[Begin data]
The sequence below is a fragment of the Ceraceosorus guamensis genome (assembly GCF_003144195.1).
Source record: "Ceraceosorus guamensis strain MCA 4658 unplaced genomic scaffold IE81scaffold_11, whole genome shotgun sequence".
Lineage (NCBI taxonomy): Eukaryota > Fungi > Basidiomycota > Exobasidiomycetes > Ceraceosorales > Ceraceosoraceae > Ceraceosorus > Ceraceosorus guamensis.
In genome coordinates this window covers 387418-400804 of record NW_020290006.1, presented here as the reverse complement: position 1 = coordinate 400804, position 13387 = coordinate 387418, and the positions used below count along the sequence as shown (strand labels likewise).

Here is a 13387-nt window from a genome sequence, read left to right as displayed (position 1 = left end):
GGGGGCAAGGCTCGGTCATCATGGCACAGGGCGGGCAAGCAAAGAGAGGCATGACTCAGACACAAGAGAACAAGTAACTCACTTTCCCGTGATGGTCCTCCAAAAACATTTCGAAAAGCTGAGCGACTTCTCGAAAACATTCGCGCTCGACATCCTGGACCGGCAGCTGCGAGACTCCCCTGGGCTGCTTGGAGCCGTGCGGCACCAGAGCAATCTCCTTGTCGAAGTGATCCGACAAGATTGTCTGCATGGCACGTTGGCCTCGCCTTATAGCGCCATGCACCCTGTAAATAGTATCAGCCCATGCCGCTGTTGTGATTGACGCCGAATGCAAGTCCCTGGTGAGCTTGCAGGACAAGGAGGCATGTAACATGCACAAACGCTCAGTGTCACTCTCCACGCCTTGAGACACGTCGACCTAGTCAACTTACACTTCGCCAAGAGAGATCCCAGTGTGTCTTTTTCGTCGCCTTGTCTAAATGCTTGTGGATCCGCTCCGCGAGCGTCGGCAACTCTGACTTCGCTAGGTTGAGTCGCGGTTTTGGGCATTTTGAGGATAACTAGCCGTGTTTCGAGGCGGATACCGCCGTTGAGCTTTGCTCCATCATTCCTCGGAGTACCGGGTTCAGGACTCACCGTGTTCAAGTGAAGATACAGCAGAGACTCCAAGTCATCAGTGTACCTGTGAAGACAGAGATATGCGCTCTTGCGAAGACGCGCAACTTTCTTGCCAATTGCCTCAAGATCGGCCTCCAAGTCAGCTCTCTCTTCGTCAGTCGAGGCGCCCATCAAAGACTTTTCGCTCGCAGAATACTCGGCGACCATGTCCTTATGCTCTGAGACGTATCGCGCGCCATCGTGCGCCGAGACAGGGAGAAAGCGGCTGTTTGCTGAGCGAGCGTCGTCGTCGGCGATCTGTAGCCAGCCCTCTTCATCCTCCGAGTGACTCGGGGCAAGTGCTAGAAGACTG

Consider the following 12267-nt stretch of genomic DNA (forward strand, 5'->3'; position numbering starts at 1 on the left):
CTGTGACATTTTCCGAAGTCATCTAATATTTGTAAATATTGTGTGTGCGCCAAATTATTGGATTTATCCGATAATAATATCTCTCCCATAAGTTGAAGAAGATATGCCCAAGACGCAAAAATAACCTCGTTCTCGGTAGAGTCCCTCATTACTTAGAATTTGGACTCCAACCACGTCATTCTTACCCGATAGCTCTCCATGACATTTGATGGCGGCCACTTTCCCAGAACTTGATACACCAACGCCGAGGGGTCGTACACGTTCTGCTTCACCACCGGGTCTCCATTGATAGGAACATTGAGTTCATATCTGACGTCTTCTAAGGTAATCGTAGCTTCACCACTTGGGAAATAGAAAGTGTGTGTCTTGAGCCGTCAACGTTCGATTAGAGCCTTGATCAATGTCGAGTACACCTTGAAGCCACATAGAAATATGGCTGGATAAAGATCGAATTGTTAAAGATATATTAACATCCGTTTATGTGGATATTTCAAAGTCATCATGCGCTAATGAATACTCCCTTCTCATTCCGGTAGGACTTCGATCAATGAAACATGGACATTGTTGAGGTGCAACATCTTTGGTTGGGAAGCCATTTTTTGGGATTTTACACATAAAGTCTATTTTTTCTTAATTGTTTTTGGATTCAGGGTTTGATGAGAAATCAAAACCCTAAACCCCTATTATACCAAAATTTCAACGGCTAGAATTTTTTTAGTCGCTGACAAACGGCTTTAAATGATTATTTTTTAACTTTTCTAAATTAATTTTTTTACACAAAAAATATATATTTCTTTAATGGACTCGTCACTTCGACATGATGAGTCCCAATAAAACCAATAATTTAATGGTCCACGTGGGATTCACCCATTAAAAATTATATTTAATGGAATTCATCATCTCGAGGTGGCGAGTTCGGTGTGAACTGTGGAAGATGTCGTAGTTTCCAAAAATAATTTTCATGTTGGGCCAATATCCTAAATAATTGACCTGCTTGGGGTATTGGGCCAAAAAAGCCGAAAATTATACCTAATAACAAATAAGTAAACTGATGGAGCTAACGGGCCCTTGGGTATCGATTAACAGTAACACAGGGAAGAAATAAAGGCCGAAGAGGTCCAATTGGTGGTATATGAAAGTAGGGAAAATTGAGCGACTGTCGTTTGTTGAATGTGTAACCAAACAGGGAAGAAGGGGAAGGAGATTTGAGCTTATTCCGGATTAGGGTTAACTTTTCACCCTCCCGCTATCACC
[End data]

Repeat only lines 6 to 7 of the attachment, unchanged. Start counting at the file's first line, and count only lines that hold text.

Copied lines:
GGGGGCAAGGCTCGGTCATCATGGCACAGGGCGGGCAAGCAAAGAGAGGCATGACTCAGACACAAGAGAACAAGTAACTCACTTTCCCGTGATGGTCCTCCAAAAACATTTCGAAAAGCTGAGCGACTTCTCGAAAACATTCGCGCTCGACATCCTGGACCGGCAGCTGCGAGACTCCCCTGGGCTGCTTGGAGCCGTGCGGCACCAGAGCAATCTCCTTGTCGAAGTGATCCGACAAGATTGTCTGCATGGCACGTTGGCCTCGCCTTATAGCGCCATGCACCCTGTAAATAGTATCAGCCCATGCCGCTGTTGTGATTGACGCCGAATGCAAGTCCCTGGTGAGCTTGCAGGACAAGGAGGCATGTAACATGCACAAACGCTCAGTGTCACTCTCCACGCCTTGAGACACGTCGACCTAGTCAACTTACACTTCGCCAAGAGAGATCCCAGTGTGTCTTTTTCGTCGCCTTGTCTAAATGCTTGTGGATCCGCTCCGCGAGCGTCGGCAACTCTGACTTCGCTAGGTTGAGTCGCGGTTTTGGGCATTTTGAGGATAACTAGCCGTGTTTCGAGGCGGATACCGCCGTTGAGCTTTGCTCCATCATTCCTCGGAGTACCGGGTTCAGGACTCACCGTGTTCAAGTGAAGATACAGCAGAGACTCCAAGTCATCAGTGTACCTGTGAAGACAGAGATATGCGCTCTTGCGAAGACGCGCAACTTTCTTGCCAATTGCCTCAAGATCGGCCTCCAAGTCAGCTCTCTCTTCGTCAGTCGAGGCGCCCATCAAAGACTTTTCGCTCGCAGAATACTCGGCGACCATGTCCTTATGCTCTGAGACGTATCGCGCGCCATCGTGCGCCGAGACAGGGAGAAAGCGGCTGTTTGCTGAGCGAGCGTCGTCGTCGGCGATCTGTAGCCAGCCCTCTTCATCCTCCGAGTGACTCGGGGCAAGTGCTAGAAGACTG

Consider the following 12267-nt stretch of genomic DNA (forward strand, 5'->3'; position numbering starts at 1 on the left):